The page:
Blake Mycoskie is an avid fly fisherman, philanthropist and the founder of Toms Shoes, which donates one pair of shoes to someone in need for every pair it sells. Earlier this year, Mycoskie and his fly-fishing wife, Heather, fished out of the Poronui Ranch on New Zealand’s North Island, along with noted angling photographer R. Valentine Atkinson, who took the photos shown here.
The full story of their trip appears in the Summer issue of Anglers Journal. These excerpts are in Blake’s words with the exception of the section in which Heather describes her big rainbow.
New Zealand was a lot more rugged than we expected. We hiked through gorges and passes, and there were moments when it was almost full-on rock climbing, which was a great part of the adventure.
The fishing is tough. You’re not going to go out and have 20-fish days. You catch two or three great fish in a day, and you’re super-happy. That makes it special. You’re taking turns going after a fish. It’s all sight casting, and they’re all bigger fish than you’ve ever caught in your life. You get literally one, maybe two casts at a fish, and that was it. That made it really hard when you had one on and ended up losing it, which happens a lot, too, because of the rocks and boulders and all the stuff they can take you around running down the river. So when you actually got one in the net, it was a real celebration.
The one fish I really wanted to catch was in one of those dead-calm pools, which were almost impossible to catch. The water was barely moving. It was gin-clear. They saw you; you saw them. You just never had a chance. There were two of them in this pool. And the nice thing was they were feeding and facing upstream. The guide said, “You have to make a perfect cast.” And it’s either going to hit or it’s going to spook. And the fish just came up super-slow — big rainbow — and just gulped it. I set the hook, and the fish went crazy, shooting off in all directions and jumping like crazy. That was the fish I was most proud of, and it was definitely the most technical fish I’ve ever caught. You got one cast.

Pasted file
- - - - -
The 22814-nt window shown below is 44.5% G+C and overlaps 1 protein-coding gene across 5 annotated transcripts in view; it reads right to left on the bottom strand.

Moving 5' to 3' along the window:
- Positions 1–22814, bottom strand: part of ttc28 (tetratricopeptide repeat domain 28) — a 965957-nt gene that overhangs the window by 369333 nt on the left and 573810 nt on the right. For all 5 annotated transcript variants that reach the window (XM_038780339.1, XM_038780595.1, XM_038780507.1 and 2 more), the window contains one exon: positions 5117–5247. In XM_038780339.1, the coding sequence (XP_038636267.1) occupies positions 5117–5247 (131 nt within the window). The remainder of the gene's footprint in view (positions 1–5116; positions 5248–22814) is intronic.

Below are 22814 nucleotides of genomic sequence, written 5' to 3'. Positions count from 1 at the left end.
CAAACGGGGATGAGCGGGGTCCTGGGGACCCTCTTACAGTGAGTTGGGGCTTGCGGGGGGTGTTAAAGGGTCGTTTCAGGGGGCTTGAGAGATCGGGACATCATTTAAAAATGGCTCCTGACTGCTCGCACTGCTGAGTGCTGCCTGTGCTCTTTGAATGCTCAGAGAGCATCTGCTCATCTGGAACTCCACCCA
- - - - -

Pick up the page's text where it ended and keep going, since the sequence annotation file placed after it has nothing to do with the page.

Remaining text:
It was the biggest trout I ever caught. I remember exactly how it happened, where we were standing, the setting, the trees. The fish was in a riffle behind a small boulder. It happened quickly. I cast, set the hook, and the fish immediately ran downriver fairly fast. And I had to walk and run after it, and the guide was holding on to me so that I wouldn’t fall. I finally got the fish to a place where the river leveled out and wasn’t running as fast. And I was able to fight and play him before I brought him in. It was exhilarating. It was a 5-pound rainbow [maybe 6 pounds]. It was the first fish that I hooked [in New Zealand] and landed. Amazing.
We get to go to some amazing places, and we’ve caught some amazing fish, but as my dad always says, it’s the journey, not the destination, that makes life great.
And I think the same thing applies to fishing. It’s not holding up a 5-pound rainbow in New Zealand that I remember most from that trip. It’s climbing the boulders and having the helicopter land in a tiny ravine and having a lunch with my wife on the river and talking about how lucky we are to have a healthy son. Those are the memories I have more than the pictures with big fish. I’ve really begun to see how fly-fishing over the last 20 years has helped me be more present in my family, my work and more mindful in my life.
It’s like Heather says, fly-fishing provides that meditative, single-point concentration that a lot of Eastern philosophies talk about. Almost like a Zen feeling. But it also gives you a great backdrop to have casual conversations with friends, partners or spouses about a lot of things in life that sometimes you don’t take the time to appreciate. There’s no technology interrupting you, no one calling, no one e-mailing. Fly-fishing gives us the time to appreciate one another and our lives.